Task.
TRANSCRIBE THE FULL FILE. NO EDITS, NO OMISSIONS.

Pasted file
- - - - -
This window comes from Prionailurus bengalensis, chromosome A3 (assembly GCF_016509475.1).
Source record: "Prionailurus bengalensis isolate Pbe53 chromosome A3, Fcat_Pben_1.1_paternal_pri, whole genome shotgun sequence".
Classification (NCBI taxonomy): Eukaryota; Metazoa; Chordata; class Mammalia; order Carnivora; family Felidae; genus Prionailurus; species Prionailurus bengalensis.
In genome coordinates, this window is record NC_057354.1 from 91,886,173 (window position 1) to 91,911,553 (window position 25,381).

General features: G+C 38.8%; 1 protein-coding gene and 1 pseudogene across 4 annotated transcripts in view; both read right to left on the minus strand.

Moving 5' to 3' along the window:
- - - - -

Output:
This window comes from Prionailurus bengalensis, chromosome A3 (assembly GCF_016509475.1).
Source record: "Prionailurus bengalensis isolate Pbe53 chromosome A3, Fcat_Pben_1.1_paternal_pri, whole genome shotgun sequence".
Classification (NCBI taxonomy): Eukaryota; Metazoa; Chordata; class Mammalia; order Carnivora; family Felidae; genus Prionailurus; species Prionailurus bengalensis.
In genome coordinates, this window is record NC_057354.1 from 91,886,173 (window position 1) to 91,911,553 (window position 25,381).

General features: G+C 38.8%; 1 protein-coding gene and 1 pseudogene across 4 annotated transcripts in view; both read right to left on the minus strand.

Moving 5' to 3' along the window: